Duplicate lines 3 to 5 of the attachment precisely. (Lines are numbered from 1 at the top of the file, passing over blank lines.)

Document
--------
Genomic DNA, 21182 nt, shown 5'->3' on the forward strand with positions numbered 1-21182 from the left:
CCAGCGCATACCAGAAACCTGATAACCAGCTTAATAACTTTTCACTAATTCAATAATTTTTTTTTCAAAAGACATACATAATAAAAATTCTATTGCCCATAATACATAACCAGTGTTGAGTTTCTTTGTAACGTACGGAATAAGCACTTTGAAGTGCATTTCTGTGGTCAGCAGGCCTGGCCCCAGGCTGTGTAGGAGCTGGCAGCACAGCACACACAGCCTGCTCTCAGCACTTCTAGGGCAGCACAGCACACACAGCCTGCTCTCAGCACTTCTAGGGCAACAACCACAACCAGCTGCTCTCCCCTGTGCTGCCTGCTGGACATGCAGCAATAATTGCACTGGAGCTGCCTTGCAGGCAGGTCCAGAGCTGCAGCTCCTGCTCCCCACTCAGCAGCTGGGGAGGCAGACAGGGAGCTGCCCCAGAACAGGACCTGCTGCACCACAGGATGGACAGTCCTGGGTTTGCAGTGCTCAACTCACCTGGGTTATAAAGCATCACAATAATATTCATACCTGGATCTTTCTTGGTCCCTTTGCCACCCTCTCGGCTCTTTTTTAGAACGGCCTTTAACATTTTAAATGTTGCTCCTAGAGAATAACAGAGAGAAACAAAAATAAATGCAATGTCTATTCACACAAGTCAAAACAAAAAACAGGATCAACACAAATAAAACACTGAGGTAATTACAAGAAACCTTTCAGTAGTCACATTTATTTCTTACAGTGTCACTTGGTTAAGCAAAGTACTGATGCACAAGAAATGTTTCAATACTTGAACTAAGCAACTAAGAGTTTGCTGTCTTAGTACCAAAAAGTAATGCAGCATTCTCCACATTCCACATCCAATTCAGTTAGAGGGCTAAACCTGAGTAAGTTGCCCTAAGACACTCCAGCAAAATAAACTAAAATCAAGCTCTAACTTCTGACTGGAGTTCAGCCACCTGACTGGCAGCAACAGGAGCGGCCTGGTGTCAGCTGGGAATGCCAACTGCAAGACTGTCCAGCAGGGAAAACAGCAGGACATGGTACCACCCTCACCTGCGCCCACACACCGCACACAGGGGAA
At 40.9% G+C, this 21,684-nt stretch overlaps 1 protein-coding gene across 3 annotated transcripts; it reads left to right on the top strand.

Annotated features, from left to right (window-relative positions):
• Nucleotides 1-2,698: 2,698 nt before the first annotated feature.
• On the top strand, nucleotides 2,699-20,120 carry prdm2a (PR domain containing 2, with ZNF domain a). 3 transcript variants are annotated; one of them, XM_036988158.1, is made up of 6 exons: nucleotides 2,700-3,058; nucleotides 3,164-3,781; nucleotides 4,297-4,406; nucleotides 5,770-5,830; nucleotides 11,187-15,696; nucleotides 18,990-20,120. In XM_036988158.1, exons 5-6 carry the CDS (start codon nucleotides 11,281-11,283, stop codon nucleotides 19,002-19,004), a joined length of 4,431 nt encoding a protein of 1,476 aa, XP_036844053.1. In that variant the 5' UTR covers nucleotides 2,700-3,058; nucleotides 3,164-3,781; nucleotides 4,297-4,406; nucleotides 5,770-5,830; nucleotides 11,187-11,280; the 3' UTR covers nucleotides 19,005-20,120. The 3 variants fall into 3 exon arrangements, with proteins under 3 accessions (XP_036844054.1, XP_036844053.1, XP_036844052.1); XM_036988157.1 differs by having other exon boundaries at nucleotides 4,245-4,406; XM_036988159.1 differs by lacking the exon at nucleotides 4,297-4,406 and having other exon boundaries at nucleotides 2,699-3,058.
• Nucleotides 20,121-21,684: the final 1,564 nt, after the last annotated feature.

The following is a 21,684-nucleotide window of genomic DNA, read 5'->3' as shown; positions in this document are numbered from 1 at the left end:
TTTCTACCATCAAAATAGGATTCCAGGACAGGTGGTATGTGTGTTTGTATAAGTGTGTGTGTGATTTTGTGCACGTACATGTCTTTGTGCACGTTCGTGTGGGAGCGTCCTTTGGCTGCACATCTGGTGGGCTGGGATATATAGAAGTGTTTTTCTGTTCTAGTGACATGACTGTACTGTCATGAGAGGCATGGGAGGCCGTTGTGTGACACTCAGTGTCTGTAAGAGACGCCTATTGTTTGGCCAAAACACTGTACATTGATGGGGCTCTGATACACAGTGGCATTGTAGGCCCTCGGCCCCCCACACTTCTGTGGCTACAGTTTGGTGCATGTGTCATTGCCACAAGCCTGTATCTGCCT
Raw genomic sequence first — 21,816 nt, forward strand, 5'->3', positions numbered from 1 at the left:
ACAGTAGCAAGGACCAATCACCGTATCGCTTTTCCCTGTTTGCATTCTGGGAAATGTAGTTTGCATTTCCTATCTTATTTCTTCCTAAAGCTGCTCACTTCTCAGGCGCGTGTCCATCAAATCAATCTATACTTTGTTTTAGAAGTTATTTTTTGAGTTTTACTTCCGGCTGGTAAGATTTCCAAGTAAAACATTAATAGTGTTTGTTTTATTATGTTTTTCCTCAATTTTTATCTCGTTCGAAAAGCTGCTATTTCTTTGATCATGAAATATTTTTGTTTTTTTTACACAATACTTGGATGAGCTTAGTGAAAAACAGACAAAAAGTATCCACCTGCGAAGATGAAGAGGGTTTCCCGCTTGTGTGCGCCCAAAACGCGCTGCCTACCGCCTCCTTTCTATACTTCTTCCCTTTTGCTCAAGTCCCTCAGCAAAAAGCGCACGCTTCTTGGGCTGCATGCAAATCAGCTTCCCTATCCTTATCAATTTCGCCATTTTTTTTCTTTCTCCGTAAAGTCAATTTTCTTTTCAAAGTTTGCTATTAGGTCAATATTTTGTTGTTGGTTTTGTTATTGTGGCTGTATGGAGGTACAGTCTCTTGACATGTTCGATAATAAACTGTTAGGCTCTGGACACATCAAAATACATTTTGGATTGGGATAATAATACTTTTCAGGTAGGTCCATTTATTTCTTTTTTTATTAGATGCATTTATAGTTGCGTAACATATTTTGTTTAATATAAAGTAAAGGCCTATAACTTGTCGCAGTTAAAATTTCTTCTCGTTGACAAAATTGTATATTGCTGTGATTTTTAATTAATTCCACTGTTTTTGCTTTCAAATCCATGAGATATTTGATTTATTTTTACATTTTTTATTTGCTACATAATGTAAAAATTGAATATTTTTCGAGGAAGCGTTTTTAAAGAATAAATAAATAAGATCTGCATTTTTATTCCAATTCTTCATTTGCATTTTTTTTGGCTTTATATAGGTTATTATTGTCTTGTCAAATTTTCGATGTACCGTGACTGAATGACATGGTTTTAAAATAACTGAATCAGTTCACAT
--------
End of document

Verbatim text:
At 40.9% G+C, this 21,684-nt stretch overlaps 1 protein-coding gene across 3 annotated transcripts; it reads left to right on the top strand.

Annotated features, from left to right (window-relative positions):
• Nucleotides 1-2,698: 2,698 nt before the first annotated feature.